The Chief Minister of Gibraltar has given a series of interviews expressing disgust at the European Council accepting a Spanish veto over its EU relations in the upcoming Brexit negotiations, vowing that the Rock will be “even more British” after Brexit.
Fabian Picardo explained that “Spain is employing her unhealthy obsession with Gibraltar and bringing it to the table of [what is] a very complex negotiation already” in an interview with Sky News.
“The United Kingdom hasn’t singled out any particular nationality or any particular issue for specific discriminatory treatment … But what the European Council has done by appearing to accept, at least for now, the Spanish position in relation to Gibraltar, is to allow Spain to single out unnecessarily and discriminate against the British people of Gibraltar.
“It’s like, for example, suggesting that Mrs May should say, ‘Well any deal which affects EU citizens won’t apply to Spaniards unless they accept that they’re not going to get their hands on Gibraltar’.”
— Fabian Picardo (@FabianPicardo) March 31, 2017
The Chief Minister was adamant, however, that “Gibraltar is not going to be a political pawn in Brexit [and] neither is it going to be a victim of Brexit. Gibraltar is going to be very prosperous, very successful and entirely British before, during and after Brexit.”
Spain attempted to advance its long-standing claim on Gibraltar, which has been governed by Britain since 1704, the day after the EU referendum, demanding joint sovereignty as its price for continuing to extend EU rights to the territory.
Although Gibraltar voted heavily to Remain in the EU, this demand was quickly rebuffed by the Gibraltarian government: “The position for us is very clear: we will pay any price, we will bear any burden, we will meet any hardship, to continue our exclusive British sovereignty.”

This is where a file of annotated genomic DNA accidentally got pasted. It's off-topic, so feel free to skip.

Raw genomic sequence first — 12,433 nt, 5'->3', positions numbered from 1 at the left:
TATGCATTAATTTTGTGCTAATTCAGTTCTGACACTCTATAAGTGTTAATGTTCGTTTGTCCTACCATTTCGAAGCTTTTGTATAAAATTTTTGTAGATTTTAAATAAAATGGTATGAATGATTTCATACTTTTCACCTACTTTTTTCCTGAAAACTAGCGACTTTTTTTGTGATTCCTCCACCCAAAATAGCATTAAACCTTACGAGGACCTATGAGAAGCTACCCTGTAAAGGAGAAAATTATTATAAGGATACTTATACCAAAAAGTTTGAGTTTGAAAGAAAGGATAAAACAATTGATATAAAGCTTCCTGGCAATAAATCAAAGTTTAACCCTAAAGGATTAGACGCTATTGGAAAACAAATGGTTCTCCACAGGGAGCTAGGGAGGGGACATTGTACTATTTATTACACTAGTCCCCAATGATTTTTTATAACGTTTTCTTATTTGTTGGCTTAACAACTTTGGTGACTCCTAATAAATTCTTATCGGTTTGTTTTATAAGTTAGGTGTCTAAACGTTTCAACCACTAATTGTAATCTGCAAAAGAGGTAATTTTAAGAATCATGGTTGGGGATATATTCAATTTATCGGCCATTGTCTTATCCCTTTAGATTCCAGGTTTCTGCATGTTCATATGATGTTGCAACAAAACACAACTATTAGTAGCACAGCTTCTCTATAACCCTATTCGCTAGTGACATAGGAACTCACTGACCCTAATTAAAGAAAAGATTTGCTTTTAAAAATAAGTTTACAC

— TRAPESTER ▶ (@trapester) April 1, 2017
Picardo later explained to Hilary Benn’s parliamentary Brexit committee that Gibraltar’s vote to Remain was an attempt to safeguard its position within the UK, not a positive endorsement of the EU.
“The people of Gibraltar didn’t vote on the basis of whether we liked the European Union … Many of the frustrations that people felt with the European Union, those are equally felt in Gibraltar as they might be in the United Kingdom and elsewhere throughout the EU,” he said.
“The people of Gibraltar were voting [Remain] because we were very clear that the minute the result came in, if it was to leave [the EU], Spain would be putting the issue of Gibraltar’s sovereignty on the table.”
In his Sky interview, the Chief Minister reiterated his determination that “the future of Gibraltar will not be determined by Spain in any way shape or measure.”
In fact, the former lawyer believes Brexit will leave Spain with less influence on the Rock than before:
“Moving out of the European Union … moves us out of Spain’s orbit – so, actually, now, Spain as one of the 28 [EU member-states] has a say on what happens in the European Union and that applies in Gibraltar.
“In the future, when we’re not part of the European Union, Spain will have absolutely not even one twenty-eighth of a say on what happens in respect of Gibraltar, so Gibraltar’s future is even more British than it is now.”
— LBC (@LBC) April 1, 2017
In a separate interview with LBC, the Chief Minister explained that “What’s upsetting is not that Spain should have sought to include us [in the Brexit negotiations], because Spain is obsessed with Gibraltar; she’ll do anything possible to advance her rancid and medieval claim to Gibraltar. It’s that our other European partners, like the Maltese, the Irish, the Scandinavians, the Germans … should have allowed this to have crept in.”
He has said he is reassured, however, by the British Foreign and Commonwealth Secretary’s commitment to be “ruthless and implacable” in defence of the Rock’s interests.
Gibraltar last held a referendum on sharing sovereignty with Spain in 2002, rejecting the proposal by 98.97 per cent on a turnout of 87.9 per cent.
The result closely mirrored the results of Gibraltar’s first sovereignty referendum in 1967, when residents were given a straight choice between Britain and Spain backed Britain by 99.64 per cent to 0.36 per cent.